The EU is set to allow more British beef exports after a favourable report on BSE prevention measures in the UK.
Britain is rated as a "high risk" country for BSE transmission
UK beef production has been restricted since 1996, when the cattle disease was linked to brain illness in humans.
A favourable report and a fall in BSE to below 200 cases per million cattle - achieved earlier this year - were required to take off the restrictions.
After EU chief veterinary officers met, the Health Commissioner said the conditions had been met.
"This favourable report means that the two conditions which the European Commission set out in its TSE-roadmap for discussions to begin with member states on lifting the embargo on British beef have now been met," the Commissioner, Markos Kyprianou, announced.
Limited exports of British beef from animals aged between six and 30 months are currently allowed under the Date-based Export Scheme (DBES).
Other restrictions under the scheme include the requirement that beef from cattle aged over nine months be deboned.
The European Commission is now expected to draw up a proposal to lift the restrictions.
BBC correspondent in Brussels Jonny Dymond says if the proposal is approved without reference to the Council of Ministers the ban could be lifted early next year.
A commission spokesman said: "This is the beginning of the end, but nothing is automatic about the process.
"Today there will be a preliminary look at the inspectors' report and then the commission will, in the next few weeks, prepare a proposal to lift the remaining embargo on British beef in the light of discussions with the member states."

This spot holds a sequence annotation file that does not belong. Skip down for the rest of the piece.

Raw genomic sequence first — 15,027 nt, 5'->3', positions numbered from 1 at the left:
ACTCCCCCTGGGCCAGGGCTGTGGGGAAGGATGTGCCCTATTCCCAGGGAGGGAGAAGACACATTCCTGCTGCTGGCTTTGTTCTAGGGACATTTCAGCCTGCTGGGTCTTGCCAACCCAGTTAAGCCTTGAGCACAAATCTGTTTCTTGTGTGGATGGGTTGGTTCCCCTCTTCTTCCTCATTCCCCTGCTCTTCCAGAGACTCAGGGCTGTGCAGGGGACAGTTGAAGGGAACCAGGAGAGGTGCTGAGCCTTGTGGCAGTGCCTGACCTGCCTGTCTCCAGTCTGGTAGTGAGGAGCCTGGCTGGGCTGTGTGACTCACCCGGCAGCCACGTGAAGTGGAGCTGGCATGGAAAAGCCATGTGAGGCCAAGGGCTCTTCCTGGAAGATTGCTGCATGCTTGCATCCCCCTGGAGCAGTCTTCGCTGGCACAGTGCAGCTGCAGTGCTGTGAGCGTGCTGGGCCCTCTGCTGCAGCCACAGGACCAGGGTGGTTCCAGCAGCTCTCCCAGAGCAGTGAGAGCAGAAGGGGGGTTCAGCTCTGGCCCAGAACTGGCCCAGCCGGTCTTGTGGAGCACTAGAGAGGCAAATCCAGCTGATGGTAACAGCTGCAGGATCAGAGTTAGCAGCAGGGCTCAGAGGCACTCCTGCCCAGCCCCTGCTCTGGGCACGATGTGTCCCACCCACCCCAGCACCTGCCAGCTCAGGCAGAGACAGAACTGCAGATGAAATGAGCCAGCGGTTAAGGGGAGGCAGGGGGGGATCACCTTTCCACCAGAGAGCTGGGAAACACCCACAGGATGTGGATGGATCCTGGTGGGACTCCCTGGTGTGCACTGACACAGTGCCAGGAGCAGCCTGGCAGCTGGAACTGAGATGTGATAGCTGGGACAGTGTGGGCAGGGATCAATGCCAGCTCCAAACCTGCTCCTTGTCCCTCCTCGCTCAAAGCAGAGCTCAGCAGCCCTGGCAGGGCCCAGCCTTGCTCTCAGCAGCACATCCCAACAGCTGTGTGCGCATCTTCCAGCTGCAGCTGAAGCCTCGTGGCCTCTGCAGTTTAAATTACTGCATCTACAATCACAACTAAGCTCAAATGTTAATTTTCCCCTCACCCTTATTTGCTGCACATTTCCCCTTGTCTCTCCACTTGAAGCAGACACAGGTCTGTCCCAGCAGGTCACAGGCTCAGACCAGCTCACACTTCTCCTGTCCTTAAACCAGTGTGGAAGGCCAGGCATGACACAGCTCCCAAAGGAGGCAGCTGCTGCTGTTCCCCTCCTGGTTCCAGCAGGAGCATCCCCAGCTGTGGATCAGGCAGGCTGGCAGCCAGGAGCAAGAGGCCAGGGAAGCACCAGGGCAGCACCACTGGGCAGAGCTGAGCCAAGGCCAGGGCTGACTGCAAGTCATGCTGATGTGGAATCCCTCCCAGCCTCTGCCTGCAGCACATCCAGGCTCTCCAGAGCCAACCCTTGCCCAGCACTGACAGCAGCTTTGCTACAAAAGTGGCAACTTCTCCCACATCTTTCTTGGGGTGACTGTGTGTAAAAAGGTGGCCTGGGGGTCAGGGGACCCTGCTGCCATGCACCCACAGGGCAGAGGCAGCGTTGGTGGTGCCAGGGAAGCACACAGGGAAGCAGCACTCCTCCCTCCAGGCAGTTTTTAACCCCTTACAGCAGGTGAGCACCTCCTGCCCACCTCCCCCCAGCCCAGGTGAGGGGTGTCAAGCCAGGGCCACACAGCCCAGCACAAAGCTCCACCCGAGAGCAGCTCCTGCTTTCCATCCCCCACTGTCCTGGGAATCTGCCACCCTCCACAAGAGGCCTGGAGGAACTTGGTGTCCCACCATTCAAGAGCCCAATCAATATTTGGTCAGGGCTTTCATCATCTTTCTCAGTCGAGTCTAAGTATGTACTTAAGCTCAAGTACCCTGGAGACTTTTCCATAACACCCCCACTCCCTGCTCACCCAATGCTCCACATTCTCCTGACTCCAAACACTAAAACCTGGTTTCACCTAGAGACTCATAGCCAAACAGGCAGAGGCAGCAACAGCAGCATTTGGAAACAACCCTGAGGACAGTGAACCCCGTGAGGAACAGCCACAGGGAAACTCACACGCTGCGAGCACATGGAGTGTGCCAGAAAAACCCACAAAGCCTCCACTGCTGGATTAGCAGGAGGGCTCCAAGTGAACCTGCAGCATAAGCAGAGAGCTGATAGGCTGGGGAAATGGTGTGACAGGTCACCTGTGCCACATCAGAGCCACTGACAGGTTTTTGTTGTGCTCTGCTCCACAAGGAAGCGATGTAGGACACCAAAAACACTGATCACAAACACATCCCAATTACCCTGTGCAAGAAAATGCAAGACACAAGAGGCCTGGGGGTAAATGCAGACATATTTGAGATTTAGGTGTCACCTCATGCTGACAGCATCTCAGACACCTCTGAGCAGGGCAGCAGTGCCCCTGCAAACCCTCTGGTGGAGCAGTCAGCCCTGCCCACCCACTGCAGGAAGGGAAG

The report follows a decline in the number of British beef cattle infected with BSE, also known as mad cow disease, and an inspection by its veterinary inspection team in June.
The inspectors reported satisfactory progress had been made on matching BSE surveillance standards in the UK with those in other EU member states.
'Mad cow disease'
They had some reservations about the testing of animals which die on farms but said the main conditions for lifting the ban had been met.
BBC rural affairs correspondent Tom Heap says the report signals the beginning of the end for the curbs.
While some member states may come under pressure from their own farmers and consumers to maintain restrictions, he says British officials are optimistic, believing the science is on their side.
In April, the UK government revealed that British beef was still banned in 84 countries around the world.
However, it recently announced an end to its own ban on human consumption of beef from cattle aged over 30 months, alongside the introduction of stricter testing.
The human disease Variant Creutzfeldt-Jakob Disease (vCJD) was recognised in 1996 and is thought to result from the consumption of BSE-infected meat.